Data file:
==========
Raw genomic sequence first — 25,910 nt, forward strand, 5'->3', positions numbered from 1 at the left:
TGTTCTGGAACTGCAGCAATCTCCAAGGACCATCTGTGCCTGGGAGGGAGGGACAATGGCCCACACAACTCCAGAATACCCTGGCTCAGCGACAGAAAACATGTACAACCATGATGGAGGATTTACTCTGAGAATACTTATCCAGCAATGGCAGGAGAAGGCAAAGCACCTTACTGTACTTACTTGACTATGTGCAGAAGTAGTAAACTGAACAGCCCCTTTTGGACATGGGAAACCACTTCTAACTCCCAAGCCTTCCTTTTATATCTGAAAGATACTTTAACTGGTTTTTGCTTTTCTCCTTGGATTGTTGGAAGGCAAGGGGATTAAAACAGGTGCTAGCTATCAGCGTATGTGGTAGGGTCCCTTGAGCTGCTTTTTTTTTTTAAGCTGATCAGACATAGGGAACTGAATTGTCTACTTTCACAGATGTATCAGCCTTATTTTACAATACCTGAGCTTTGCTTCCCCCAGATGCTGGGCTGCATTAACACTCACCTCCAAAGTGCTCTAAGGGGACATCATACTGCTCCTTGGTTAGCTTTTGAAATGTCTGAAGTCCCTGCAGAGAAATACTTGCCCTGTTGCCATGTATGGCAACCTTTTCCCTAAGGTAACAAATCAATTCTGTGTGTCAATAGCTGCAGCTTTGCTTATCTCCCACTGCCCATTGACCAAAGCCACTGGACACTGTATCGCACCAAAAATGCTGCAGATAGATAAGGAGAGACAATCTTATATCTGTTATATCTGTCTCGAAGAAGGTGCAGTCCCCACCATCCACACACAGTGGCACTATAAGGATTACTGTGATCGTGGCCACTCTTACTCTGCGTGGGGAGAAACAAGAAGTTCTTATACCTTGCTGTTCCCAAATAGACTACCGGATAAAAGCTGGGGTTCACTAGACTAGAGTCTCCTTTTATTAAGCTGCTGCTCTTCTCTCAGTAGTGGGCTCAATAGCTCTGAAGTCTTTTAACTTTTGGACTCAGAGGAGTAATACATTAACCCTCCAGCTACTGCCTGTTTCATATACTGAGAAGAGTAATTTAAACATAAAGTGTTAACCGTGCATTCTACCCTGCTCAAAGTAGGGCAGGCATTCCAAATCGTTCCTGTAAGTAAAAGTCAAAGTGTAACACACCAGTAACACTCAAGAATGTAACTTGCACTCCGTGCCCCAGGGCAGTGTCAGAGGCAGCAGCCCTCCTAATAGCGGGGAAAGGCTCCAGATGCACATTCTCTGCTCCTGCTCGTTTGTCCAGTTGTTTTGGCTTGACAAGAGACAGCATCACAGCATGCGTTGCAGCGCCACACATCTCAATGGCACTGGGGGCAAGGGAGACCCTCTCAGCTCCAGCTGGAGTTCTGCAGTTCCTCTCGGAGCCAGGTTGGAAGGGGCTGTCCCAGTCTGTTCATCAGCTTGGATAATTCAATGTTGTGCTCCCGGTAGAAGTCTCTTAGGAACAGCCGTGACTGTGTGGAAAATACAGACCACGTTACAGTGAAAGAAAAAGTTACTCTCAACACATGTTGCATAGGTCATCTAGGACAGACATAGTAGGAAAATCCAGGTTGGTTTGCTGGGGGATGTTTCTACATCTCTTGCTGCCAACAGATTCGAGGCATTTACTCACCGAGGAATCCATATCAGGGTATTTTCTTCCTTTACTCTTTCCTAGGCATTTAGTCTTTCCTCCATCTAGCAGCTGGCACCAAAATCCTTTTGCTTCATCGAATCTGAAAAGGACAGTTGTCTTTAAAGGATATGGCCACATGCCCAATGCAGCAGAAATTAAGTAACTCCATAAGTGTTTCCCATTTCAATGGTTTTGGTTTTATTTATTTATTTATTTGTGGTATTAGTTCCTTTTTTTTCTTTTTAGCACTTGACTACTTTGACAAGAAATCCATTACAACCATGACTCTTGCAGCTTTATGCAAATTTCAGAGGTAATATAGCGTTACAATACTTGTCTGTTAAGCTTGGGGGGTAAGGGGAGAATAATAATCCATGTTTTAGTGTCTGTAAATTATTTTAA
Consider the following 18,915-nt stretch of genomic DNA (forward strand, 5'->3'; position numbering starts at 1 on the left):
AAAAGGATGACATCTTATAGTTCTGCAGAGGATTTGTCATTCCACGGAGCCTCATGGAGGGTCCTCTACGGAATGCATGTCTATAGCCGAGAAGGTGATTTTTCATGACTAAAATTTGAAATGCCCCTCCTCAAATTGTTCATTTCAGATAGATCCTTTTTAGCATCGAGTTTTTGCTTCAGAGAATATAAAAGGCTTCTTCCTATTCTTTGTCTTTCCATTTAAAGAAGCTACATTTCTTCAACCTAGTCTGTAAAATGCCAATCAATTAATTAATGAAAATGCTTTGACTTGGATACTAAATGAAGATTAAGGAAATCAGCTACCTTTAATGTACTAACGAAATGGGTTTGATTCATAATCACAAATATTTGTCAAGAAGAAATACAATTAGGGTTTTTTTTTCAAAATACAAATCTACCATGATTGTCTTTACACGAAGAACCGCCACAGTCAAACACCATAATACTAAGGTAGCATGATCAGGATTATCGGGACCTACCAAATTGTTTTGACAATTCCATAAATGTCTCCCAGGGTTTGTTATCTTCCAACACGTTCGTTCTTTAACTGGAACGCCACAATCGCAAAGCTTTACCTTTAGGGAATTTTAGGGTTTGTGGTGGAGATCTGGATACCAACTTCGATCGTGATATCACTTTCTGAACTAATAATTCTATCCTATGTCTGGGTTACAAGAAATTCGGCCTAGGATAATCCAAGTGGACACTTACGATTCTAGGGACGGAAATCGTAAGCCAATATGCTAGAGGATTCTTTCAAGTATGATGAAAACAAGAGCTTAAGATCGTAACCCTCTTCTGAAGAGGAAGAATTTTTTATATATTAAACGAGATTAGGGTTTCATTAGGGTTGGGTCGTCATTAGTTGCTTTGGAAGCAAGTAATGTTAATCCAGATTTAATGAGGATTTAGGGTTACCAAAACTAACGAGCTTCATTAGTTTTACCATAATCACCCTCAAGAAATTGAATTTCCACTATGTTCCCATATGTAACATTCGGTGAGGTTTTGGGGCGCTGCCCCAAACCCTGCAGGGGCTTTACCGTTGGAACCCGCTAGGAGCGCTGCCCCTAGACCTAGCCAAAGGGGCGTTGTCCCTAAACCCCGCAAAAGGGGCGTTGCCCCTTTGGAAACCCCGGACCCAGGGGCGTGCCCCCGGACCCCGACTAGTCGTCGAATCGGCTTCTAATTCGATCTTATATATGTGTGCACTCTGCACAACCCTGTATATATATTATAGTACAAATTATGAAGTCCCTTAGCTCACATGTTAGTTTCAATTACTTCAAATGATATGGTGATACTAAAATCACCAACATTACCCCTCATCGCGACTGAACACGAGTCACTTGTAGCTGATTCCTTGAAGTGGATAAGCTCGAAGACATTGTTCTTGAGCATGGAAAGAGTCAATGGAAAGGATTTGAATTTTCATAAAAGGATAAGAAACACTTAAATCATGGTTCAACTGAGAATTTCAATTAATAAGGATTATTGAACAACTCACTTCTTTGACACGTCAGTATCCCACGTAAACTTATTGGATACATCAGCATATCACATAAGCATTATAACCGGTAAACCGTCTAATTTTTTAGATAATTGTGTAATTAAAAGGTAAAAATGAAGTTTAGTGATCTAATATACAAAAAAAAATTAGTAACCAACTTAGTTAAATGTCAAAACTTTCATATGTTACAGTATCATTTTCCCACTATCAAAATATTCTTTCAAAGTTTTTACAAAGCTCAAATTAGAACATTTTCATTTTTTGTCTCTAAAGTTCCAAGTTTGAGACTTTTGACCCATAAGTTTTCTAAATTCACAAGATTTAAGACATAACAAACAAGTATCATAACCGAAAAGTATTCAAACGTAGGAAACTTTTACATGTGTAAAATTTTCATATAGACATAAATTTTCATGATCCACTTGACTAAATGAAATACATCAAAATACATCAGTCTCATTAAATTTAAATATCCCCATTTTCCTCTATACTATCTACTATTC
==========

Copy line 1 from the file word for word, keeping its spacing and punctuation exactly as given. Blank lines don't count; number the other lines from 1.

Raw genomic sequence first — 25,910 nt, forward strand, 5'->3', positions numbered from 1 at the left: